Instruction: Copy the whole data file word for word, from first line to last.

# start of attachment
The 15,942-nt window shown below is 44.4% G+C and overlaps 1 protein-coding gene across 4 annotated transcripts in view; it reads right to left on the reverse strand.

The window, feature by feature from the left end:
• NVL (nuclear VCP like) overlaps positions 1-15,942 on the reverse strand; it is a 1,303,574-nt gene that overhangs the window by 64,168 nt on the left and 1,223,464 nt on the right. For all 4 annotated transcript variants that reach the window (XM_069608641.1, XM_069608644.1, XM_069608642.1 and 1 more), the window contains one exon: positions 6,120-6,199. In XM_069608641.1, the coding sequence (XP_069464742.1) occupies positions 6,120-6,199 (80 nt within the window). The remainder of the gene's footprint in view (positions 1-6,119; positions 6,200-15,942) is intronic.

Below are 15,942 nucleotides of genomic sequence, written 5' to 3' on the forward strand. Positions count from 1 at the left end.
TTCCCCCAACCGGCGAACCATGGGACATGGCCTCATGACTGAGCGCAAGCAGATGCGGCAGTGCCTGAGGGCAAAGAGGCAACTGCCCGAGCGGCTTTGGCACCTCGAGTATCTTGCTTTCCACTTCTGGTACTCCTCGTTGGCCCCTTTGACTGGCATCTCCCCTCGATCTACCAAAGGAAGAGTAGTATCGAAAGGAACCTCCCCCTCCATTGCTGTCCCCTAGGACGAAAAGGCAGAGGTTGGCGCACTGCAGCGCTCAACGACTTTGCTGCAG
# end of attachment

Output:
The 15,942-nt window shown below is 44.4% G+C and overlaps 1 protein-coding gene across 4 annotated transcripts in view; it reads right to left on the reverse strand.

The window, feature by feature from the left end:
• NVL (nuclear VCP like) overlaps positions 1-15,942 on the reverse strand; it is a 1,303,574-nt gene that overhangs the window by 64,168 nt on the left and 1,223,464 nt on the right. For all 4 annotated transcript variants that reach the window (XM_069608641.1, XM_069608644.1, XM_069608642.1 and 1 more), the window contains one exon: positions 6,120-6,199. In XM_069608641.1, the coding sequence (XP_069464742.1) occupies positions 6,120-6,199 (80 nt within the window). The remainder of the gene's footprint in view (positions 1-6,119; positions 6,200-15,942) is intronic.

Below are 15,942 nucleotides of genomic sequence, written 5' to 3' on the forward strand. Positions count from 1 at the left end.
TTCCCCCAACCGGCGAACCATGGGACATGGCCTCATGACTGAGCGCAAGCAGATGCGGCAGTGCCTGAGGGCAAAGAGGCAACTGCCCGAGCGGCTTTGGCACCTCGAGTATCTTGCTTTCCACTTCTGGTACTCCTCGTTGGCCCCTTTGACTGGCATCTCCCCTCGATCTACCAAAGGAAGAGTAGTATCGAAAGGAACCTCCCCCTCCATTGCTGTCCCCTAGGACGAAAAGGCAGAGGTTGGCGCACTGCAGCGCTCAACGACTTTGCTGCAG